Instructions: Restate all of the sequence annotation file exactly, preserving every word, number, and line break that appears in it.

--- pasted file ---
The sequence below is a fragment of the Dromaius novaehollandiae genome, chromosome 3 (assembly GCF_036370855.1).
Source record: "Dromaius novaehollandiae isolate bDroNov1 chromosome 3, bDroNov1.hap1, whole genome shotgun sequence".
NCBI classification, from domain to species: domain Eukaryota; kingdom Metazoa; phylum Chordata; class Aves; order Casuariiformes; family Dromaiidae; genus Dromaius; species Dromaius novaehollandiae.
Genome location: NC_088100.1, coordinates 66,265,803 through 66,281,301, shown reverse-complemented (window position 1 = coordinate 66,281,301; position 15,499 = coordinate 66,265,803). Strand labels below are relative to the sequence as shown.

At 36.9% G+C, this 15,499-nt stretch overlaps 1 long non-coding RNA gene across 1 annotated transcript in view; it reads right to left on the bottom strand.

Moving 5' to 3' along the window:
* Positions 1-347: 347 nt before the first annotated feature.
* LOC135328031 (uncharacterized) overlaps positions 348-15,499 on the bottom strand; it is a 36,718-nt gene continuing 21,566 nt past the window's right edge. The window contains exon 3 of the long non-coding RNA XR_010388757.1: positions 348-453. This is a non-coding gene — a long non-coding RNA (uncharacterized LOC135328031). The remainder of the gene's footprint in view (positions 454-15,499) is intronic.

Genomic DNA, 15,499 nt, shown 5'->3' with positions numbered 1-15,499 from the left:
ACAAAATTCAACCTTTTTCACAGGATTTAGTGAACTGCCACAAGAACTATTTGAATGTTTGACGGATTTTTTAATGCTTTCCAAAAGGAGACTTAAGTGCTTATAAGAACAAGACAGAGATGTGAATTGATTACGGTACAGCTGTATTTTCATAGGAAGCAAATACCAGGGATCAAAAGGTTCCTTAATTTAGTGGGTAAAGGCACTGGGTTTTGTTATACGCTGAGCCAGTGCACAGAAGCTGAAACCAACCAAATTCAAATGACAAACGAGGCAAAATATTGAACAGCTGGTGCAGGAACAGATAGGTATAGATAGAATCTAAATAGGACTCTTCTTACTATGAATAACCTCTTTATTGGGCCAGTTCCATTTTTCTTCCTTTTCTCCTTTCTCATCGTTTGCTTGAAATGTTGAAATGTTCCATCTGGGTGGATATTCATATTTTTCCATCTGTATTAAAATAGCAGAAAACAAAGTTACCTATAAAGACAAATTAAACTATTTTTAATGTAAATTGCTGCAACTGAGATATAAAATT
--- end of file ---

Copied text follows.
The sequence below is a fragment of the Dromaius novaehollandiae genome, chromosome 3 (assembly GCF_036370855.1).
Source record: "Dromaius novaehollandiae isolate bDroNov1 chromosome 3, bDroNov1.hap1, whole genome shotgun sequence".
NCBI classification, from domain to species: domain Eukaryota; kingdom Metazoa; phylum Chordata; class Aves; order Casuariiformes; family Dromaiidae; genus Dromaius; species Dromaius novaehollandiae.
Genome location: NC_088100.1, coordinates 66,265,803 through 66,281,301, shown reverse-complemented (window position 1 = coordinate 66,281,301; position 15,499 = coordinate 66,265,803). Strand labels below are relative to the sequence as shown.

At 36.9% G+C, this 15,499-nt stretch overlaps 1 long non-coding RNA gene across 1 annotated transcript in view; it reads right to left on the bottom strand.

Moving 5' to 3' along the window:
* Positions 1-347: 347 nt before the first annotated feature.
* LOC135328031 (uncharacterized) overlaps positions 348-15,499 on the bottom strand; it is a 36,718-nt gene continuing 21,566 nt past the window's right edge. The window contains exon 3 of the long non-coding RNA XR_010388757.1: positions 348-453. This is a non-coding gene — a long non-coding RNA (uncharacterized LOC135328031). The remainder of the gene's footprint in view (positions 454-15,499) is intronic.

Genomic DNA, 15,499 nt, shown 5'->3' with positions numbered 1-15,499 from the left:
ACAAAATTCAACCTTTTTCACAGGATTTAGTGAACTGCCACAAGAACTATTTGAATGTTTGACGGATTTTTTAATGCTTTCCAAAAGGAGACTTAAGTGCTTATAAGAACAAGACAGAGATGTGAATTGATTACGGTACAGCTGTATTTTCATAGGAAGCAAATACCAGGGATCAAAAGGTTCCTTAATTTAGTGGGTAAAGGCACTGGGTTTTGTTATACGCTGAGCCAGTGCACAGAAGCTGAAACCAACCAAATTCAAATGACAAACGAGGCAAAATATTGAACAGCTGGTGCAGGAACAGATAGGTATAGATAGAATCTAAATAGGACTCTTCTTACTATGAATAACCTCTTTATTGGGCCAGTTCCATTTTTCTTCCTTTTCTCCTTTCTCATCGTTTGCTTGAAATGTTGAAATGTTCCATCTGGGTGGATATTCATATTTTTCCATCTGTATTAAAATAGCAGAAAACAAAGTTACCTATAAAGACAAATTAAACTATTTTTAATGTAAATTGCTGCAACTGAGATATAAAATT